On Sunday 30th October, All Saint’s Day, we shared a Service of the Word liturgy of “Thanksgiving for Moot” – looking back at where we’ve come from as well as ahead to the future. Tim Dendy (Moot veteran and churchwarden) shared his look back at Moot and how we’ve arrived where we are now. We hope you enjoy listening to an abbreviated version of the Moot story!
In this opening address, Archbishop Justin Welby explores the parable of ‘the buried treasure’ in the Gospel of Matthew to explore the importance of religious community life regarding the renewal of the Church in the context of the Kingdom of God. This address was recorded at the ‘Treasures Old and New’ residential conference of the leaders of traditional and emerging Church of England religious communities in Whitby April 2015.
For the transcript of the Archbishop’s Address click here.
In Moot’s Sunday Evening Eucharist in October 2014, Matthew Creber of the Moot Community explores the theme of reassurance and the scriptural promise ‘I will give you rest’. This was recorded at the home of the Moot Commuity at St Mary Aldermary Church in the City of London. For more info on Moot see www.moot.uk.net.
Ian Mobsby, the Priest in Charge & Missioner of the Moot Community was invited to give a short address at the Archbishop of Canterbury’s Academic Examination Day on Thursday 9th of October, in the Chapel of Lambeth Palace. The Archbishop has from the middle ages, the right to award post graduate qualifications including PhDs, a practice that was revised in the 19th and 20th Centuries.
The addresses began with a paper from Fr Thomas of the Anglican Benedictine Community of Mirfield drawing on the PhD he has just finished. Ian Mobsby was invited to give a response drawing on a new monastic perspective.
To read the address click here: A New Monastic Response, Ian Mobsby
After just getting back from Gothenburg in Sweden working for 4 days, I am really pleased to say that I met up with one of the participants of the Oikos Community in Gothenburg They live in flats very near to each other, in a poorer suburb of the City, where they seek to serve God and build Community, being a visible presence in the neighbourhood. I met with Tobias, who is a Priest in the Swedish Lutheran Church which has much in common with the Church of England, other than being in covenant and the PORVOO agreement.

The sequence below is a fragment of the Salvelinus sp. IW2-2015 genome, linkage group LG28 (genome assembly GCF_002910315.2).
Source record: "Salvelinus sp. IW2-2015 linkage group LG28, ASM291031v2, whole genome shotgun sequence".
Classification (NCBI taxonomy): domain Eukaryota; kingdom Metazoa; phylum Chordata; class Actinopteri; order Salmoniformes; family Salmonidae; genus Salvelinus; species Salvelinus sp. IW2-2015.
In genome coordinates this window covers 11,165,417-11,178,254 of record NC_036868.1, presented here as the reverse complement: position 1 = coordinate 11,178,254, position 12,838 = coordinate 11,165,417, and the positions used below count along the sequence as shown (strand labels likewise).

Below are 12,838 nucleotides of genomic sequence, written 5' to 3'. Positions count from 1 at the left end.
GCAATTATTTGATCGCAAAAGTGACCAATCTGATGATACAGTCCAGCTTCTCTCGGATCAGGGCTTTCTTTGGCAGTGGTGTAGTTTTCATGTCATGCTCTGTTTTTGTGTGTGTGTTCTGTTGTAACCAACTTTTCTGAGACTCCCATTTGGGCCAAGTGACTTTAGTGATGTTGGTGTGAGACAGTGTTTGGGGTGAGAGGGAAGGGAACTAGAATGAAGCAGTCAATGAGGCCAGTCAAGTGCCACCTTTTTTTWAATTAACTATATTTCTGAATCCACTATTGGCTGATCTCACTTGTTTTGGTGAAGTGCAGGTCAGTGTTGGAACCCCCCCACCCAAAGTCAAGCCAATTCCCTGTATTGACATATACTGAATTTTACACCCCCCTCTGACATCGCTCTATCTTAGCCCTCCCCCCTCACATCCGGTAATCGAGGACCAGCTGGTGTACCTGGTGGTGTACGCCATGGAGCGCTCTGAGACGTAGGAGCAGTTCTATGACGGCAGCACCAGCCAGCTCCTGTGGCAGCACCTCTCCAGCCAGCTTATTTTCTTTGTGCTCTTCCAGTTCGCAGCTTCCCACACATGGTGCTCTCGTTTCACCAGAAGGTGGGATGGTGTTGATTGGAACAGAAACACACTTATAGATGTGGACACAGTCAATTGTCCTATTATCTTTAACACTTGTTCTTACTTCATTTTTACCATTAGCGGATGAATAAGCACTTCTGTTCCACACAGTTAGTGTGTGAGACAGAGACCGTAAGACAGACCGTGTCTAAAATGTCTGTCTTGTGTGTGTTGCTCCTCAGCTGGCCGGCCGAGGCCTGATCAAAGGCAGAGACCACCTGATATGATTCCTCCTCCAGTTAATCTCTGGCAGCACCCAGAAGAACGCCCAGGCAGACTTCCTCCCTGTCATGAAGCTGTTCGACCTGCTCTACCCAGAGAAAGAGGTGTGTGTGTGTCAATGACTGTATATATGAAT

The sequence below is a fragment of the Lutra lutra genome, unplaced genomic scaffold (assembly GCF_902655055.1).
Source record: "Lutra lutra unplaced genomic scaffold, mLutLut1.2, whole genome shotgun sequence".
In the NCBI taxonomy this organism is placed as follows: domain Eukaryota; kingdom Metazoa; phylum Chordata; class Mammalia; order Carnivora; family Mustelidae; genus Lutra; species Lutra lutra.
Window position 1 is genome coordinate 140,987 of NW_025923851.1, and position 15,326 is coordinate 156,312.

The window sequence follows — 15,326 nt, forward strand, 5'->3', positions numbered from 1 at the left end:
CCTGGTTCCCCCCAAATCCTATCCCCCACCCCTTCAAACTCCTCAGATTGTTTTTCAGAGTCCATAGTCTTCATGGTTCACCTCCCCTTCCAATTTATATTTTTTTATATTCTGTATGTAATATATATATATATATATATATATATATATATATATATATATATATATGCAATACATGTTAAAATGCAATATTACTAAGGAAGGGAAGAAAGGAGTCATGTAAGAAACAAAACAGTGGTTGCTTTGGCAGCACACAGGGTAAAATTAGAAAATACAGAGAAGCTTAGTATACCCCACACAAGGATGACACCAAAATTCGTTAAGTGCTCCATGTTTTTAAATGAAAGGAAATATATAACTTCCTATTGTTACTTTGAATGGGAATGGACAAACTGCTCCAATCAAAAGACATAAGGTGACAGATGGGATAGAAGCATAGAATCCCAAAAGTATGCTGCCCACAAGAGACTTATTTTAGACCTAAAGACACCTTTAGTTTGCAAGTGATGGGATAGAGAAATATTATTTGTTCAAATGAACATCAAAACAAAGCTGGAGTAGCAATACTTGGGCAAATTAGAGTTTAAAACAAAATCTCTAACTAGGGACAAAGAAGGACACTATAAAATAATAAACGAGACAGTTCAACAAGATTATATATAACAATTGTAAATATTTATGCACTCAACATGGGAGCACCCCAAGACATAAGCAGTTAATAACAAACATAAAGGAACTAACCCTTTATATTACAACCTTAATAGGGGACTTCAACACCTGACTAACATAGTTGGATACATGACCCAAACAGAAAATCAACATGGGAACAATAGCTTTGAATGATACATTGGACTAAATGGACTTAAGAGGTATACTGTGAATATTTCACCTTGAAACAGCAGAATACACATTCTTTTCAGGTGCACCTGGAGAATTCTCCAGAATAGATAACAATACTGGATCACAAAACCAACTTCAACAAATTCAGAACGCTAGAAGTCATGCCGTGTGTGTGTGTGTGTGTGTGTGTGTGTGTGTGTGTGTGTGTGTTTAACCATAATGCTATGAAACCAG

This is what they say about themselves:
We are a close community living together want to learn to love and follow Jesus and invite others to do the same.In prayer and action, we want to work for the Kingdom of God to grow in our hearts and our society. As part of the Body of Christ, we want to live in unity with the churches in Hammarkullen.
So I am really pleased to say that New Monasticism is well and surviving in Sweden. Oikos is now 5 years old, and they will be holding an annual Swedish gathering for New Monastics in February 2014. Sounds good if you are near!!
I hope Tobias will come over and experience Moot at some point.
In this Reflection Series of the Moot Community Podcast, Aaron Kennedy, Jonny Spoor and Ian Mobsby discuss the place of Christian Meditation as a spiritual practice. In the Moot Community Rhythm of Life is the commitment to the practice of prayer and meditation (daily, rhythmic, individual and in community). So what are the benefits? What does meditation bring? How do you start? And how do you sustain regular meditation? This podcast seeks to engage with these issues, and ends with some advice from one of our teachers, the Benedictine Monk John Main.